The devil who wore Prada and the man in Black go for marriage counselling in the romantic comedy Hope Springs. Steve Carrell plays it straight as the relationship ‘guru’ trying to reconcile prudish housewife Kay (Meryl Streep) and grumpy old Arnold’s (Tommy Lee Jones) 31 year old marriage.
Directed by David Franke, who coaxed out of Streep her wonderfully iconic performance of powerful fashion Editrix, Miranda Priestly, in hit film, The Devil wears Prada. Hope Springs, though, is a much smaller and gentler film, but not without its ambitions. While it’s set for a feel good resolution and with its look and mood more middle class suburban than cosmopolitan, it’s decidedly risque in wanting to go to bed with mature audiences in a frank discussion about sex and marriage.
Sixty-somethings, Streep and Jones are easily up to the task as the now celibate couple. Co-habitants with seperate bedrooms. Jones does a fantastic job as the grouchy, set-in-his-ways emotional mute husband. Ms Streep is, as always, extremely watchable for her nuances and even here gives way to her naivete displaying a coquettishness rarely seen in mature mainstream roles. The film is very much from her perspective, her character sets the films agenda and subtly alludes to the re-stablishing of tradition gender roles of masculine authority and feminine permissiveness. This being the first time the two veterans have shared the screen, it’s also a major coup that they also end up in bed together.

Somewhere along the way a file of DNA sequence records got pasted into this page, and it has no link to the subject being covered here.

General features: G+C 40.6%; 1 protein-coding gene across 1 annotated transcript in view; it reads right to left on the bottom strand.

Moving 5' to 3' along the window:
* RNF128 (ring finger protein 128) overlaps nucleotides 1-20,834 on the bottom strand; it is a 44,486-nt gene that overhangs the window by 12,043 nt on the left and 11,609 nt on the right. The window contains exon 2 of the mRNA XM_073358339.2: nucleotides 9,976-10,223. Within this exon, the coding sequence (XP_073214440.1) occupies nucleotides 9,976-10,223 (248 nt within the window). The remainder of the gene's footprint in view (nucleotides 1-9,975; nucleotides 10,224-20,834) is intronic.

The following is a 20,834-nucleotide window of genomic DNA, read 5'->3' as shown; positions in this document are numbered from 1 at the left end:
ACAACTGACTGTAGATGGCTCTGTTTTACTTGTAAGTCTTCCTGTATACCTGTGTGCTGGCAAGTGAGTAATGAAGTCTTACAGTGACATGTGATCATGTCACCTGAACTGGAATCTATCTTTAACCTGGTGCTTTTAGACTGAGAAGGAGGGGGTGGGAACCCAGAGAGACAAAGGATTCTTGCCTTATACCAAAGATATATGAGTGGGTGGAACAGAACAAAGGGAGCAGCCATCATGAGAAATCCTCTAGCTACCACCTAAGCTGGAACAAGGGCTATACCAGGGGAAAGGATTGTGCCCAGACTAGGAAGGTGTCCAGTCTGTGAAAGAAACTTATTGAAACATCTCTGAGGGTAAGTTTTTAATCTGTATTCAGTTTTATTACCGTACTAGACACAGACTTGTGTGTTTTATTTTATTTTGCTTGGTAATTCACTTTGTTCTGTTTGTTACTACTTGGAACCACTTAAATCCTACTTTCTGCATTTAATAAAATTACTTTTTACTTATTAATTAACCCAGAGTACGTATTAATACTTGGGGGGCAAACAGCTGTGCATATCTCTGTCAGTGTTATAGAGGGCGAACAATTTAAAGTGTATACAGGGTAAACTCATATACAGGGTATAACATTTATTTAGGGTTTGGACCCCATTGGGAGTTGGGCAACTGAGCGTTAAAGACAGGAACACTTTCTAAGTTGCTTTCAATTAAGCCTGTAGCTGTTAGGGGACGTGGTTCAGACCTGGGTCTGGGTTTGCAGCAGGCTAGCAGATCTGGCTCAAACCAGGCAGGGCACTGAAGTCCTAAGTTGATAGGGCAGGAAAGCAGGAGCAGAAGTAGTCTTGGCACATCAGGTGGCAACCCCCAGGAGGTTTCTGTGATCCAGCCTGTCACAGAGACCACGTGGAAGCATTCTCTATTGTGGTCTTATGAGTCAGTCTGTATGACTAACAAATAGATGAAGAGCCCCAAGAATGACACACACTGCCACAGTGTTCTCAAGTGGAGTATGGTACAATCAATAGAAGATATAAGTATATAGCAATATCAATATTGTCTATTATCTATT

The major let down in the mix though, is the unexciting script and the overtly sentimental and corny soundtrack which bludgeons the ears to only reinforce narrative moments, which, if Frankel had been doing a better job directing wouldn’t needed the histrionic wailings of Annie Lennox. But this is unequivocally a Hollywood mainstream film, so while it doesn’t exactly dumb things down, not many risks are taken also. Particularly in sending mixed messages. So here is what to expect along with the aforementioed soundtrack, a montage sequence will show the symbolic journey and highlight what is at stake, soaring birds eye view helicopter shots of a rugged coastline to emphasise the perilous state of the relationship and perhaps an epilogue during the credits, not exactly a blooper reel but the mature audience version which shows the principals in their more natural state celebrating their characters triumph. It’s all very charming and endearing, another feel good device just in case you didn’t really like the film but this may change your mind.
Director: David Frankel
Writer: Vanessa Taylor
Stars: Meryl Streep, Tommy Lee Jones, Steve Carell
Runtime: 100 min